More headaches for Barrick: Chile’s indigenous group appeals Pascua-Lama ruling

As anticipated last week, the Chilean indigenous group that has led the legal battle against Barrick Gold’s (TSX:ABX) (NYSE:ABX)$8.5 billion Pascua Lama project has asked the country’s Supreme Court to revoke the environmental license for the mine.

The Diaguita community, which claims Pascua Lama threatens its water supply and it is polluting glaciers, submitted Monday a formal claim asking authorities to force the world's largest gold mining company to prepare a new environmental impact study.

The scenario, according to Juan Carlos Guajardo, head of mining think tank CESCO, is “the most serious” of all the possible outcomes for Barrick so far.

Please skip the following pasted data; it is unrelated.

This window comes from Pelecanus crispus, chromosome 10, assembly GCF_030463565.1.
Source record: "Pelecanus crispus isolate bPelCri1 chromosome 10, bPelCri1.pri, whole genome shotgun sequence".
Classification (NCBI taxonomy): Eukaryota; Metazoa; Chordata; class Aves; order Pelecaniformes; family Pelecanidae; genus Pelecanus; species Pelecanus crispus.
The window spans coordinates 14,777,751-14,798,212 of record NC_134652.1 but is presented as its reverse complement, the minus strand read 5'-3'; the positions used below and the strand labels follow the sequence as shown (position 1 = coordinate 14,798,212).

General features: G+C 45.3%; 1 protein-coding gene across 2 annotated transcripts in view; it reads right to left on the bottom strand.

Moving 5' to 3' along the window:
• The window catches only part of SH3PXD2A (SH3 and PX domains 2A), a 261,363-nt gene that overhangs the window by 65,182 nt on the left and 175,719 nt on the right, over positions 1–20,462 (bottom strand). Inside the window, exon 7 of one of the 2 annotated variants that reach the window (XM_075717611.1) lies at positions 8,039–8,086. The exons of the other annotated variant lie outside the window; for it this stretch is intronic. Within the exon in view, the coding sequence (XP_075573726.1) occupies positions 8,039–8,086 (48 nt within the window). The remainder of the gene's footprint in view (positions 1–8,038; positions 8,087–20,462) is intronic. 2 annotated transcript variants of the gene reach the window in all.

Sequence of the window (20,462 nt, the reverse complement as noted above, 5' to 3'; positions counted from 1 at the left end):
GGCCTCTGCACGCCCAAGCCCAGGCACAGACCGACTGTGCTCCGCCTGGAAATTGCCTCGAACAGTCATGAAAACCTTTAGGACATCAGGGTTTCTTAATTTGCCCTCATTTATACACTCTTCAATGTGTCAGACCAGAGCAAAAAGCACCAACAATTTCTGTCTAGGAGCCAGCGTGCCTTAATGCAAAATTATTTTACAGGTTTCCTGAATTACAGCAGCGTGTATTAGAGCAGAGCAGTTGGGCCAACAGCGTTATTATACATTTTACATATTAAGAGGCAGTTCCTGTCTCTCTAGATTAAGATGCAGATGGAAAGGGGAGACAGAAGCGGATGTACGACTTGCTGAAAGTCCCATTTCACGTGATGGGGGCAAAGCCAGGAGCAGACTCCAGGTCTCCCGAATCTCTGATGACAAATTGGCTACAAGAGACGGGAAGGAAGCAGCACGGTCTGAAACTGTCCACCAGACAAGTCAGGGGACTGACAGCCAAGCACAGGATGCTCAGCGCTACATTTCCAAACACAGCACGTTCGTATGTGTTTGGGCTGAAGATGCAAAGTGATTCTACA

"The fact that the Diaguitas won their case unanimously in the Copiapo court sets a complicated precedent (for the project) should the case land in the Supreme Court," he told Reuters on Friday.

In an interview with local newspaper La Tercera (in Spanish) the lawyer representing the Diaguitas, Lorenzo Soto, said his 3,000 plaintiffs want Barrick to apply for a new permit, which takes into account their anthropological and cultural claims to the watershed below the mine.

Pascua Lama, which would produce about 800,000 to 850,000 ounces of gold a year in the first full five years of its 25 year life, was scheduled to start production in the second half of 2014. The mine is set to become one of the top gold and silver mines in Chile, the world's top copper producer.

Related: Pascua Lama production delayed deep into 2015

Image courtesy of Opsur